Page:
This summer, urban forests are springing up around art and design institutions across Europe.

From Turin to London, museums and festivals are introducing living plants to urban settings, suggesting a shared increased awareness of the environmental impact of creative production and a desire to platform carbon-positive initiatives and environmentally aware programming.

For some institutions, tree planting has specific, practical aims. For example, the Horniman Museum and Gardens in London recently launched its plans to create an urban micro-forest along the edge of the South Circular Road, with the intention of reducing noise pollution and increasing the air quality in the museum’s gardens.

In other cases, the introduction of trees has both practical and creative connotations. In Turin, Fondazione Sandretto Re Rebaudengo (FSRR) is participating in the WeTree project, planting 20 trees in front of its art centre to create a permanent urban forest and art installation, the Boschi delle artiste (‘Artists’ Woods’). The WeTree initiative runs across four Italian cities and aims to stimulate environmental awareness through the creation of green urban areas, with trees named after celebrated women who are committed to creating a better society.

Each tree will be dedicated to a female artist, voted for by members of the public. The first phase (with Liriodendron tulipifera or Tulip trees) opens in September, and the second (with a grove of Liquidambar styraciflua or American Redgum trees) later in the autumn. FSRR’s educational department will act as ‘stewards’ for the woods, which will also provide a setting for workshops for children and adults, including vulnerable people.

Boschi delle artiste is part of FSRR’s wider approach to highlighting the intersections between art and non-human Nature. FSRR is also opening a new sculpture park in Guarene, Piedmont, where the process of curating contemporary art is inextricable from the process of caring for the landscape. FSRR is working with to plant 2,000 trees in the park, using the land to contribute to its carbon-offsetting programme.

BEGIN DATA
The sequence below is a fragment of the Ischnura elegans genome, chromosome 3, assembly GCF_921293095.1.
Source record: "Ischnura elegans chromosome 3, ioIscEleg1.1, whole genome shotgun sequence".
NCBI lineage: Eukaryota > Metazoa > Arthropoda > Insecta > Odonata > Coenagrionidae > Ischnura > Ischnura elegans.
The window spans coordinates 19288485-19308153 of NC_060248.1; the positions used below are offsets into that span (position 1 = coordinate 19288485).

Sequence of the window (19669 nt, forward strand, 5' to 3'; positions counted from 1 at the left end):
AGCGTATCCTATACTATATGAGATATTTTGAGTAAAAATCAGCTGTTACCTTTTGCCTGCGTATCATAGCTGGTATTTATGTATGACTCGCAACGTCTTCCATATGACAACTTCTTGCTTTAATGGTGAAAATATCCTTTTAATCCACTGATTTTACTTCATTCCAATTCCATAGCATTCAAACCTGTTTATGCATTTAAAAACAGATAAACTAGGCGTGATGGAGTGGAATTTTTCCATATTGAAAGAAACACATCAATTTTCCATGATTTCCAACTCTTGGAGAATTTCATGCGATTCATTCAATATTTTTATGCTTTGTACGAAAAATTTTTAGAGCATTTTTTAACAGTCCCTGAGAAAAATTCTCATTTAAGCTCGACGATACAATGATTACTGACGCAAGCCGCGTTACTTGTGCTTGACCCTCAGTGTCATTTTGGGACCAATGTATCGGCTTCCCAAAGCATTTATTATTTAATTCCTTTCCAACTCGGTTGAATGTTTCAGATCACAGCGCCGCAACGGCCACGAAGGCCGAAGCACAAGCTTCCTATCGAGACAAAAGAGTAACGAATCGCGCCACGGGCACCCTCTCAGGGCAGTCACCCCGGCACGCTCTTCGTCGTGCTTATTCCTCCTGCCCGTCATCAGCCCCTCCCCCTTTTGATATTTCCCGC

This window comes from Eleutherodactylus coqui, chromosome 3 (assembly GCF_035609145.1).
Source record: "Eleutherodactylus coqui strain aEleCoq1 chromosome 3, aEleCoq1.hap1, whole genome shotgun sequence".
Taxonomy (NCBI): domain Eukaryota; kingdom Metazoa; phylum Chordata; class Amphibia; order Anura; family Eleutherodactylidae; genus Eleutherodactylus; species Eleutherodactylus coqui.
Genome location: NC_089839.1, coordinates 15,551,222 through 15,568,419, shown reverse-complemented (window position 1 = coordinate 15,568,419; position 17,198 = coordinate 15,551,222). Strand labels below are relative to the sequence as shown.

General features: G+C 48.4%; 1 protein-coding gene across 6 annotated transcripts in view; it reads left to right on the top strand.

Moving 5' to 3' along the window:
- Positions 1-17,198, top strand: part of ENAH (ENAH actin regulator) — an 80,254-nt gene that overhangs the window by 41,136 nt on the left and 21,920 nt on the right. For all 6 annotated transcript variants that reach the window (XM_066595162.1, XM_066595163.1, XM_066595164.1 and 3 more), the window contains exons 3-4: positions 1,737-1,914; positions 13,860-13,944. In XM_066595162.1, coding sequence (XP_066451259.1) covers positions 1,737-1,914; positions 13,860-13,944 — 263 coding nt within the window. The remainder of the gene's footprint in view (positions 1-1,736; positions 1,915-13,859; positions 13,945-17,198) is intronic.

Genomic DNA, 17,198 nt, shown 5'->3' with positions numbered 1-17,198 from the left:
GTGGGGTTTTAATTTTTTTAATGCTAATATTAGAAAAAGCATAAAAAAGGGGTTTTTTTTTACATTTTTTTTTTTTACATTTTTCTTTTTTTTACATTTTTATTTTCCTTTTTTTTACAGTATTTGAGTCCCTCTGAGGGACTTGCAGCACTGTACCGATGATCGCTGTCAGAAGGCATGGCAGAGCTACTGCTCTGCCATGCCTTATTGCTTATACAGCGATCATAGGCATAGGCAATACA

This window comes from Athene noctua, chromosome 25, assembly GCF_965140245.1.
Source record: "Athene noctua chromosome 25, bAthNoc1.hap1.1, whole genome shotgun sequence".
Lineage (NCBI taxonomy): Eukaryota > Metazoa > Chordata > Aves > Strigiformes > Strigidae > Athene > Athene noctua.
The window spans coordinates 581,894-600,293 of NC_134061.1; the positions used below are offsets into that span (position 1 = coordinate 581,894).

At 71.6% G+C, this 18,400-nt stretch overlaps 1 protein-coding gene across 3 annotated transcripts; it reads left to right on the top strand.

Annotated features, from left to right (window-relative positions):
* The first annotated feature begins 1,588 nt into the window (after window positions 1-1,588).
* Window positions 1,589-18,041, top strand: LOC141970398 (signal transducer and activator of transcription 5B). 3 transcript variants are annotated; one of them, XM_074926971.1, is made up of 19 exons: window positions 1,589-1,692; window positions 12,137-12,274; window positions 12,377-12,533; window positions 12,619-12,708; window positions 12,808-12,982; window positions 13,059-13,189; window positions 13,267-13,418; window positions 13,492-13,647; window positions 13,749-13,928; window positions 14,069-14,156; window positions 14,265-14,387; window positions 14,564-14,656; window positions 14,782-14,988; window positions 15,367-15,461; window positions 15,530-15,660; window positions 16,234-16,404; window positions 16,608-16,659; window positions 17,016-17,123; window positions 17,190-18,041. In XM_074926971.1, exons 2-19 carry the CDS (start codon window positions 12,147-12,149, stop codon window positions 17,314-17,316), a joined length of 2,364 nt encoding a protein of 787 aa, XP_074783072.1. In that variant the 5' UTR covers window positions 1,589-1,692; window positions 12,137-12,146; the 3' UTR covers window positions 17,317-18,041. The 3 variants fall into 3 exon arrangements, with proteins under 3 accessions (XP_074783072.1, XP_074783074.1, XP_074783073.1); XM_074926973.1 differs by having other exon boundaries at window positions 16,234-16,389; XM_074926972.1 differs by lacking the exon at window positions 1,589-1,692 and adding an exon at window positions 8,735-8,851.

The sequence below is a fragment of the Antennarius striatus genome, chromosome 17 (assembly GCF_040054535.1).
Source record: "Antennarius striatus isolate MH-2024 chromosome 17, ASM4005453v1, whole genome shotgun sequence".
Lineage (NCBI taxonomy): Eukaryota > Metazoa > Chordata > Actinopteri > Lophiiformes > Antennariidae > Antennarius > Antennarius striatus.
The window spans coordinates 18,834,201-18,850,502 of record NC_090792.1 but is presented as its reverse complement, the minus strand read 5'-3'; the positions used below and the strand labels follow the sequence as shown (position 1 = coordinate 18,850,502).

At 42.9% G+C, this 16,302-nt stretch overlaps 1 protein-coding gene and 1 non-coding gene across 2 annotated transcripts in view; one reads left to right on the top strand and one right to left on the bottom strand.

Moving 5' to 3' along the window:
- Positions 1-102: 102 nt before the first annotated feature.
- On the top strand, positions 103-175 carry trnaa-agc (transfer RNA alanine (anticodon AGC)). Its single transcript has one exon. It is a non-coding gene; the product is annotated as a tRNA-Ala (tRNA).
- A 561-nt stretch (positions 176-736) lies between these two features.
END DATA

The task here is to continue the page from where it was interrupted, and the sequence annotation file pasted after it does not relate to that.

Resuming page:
Art institutions’ newfound obsession with trees is also visible at Tate Modern, where artist duo Ackroyd & Harvey have temporarily installed 100 oak saplings in front of the museum’s industrial architecture. The installation is intended to mark 100 years since the birth of Joseph Beuys, taking direct inspiration from the artist’s 1982–87 work 7000 Oaks – City Forestation Instead of City Administration, in which Beuys and his helpers planted a forest of 7,000 oak trees alongside 7,000 basalt rocks, permanently altering the local cityscape in Kassel, Germany.

Ackroyd & Harvey collected acorns from Beuys’ original oaks in 2007 and have cared for the sprouted saplings ever since (with help from various other organisations and individuals). The oaks’ slow rate of growth and the artists’ long-term nurturing of them hint at the non-human timescale of trees – and consequently at the shockingly fast rate of human-caused deforestation, species loss and global heating.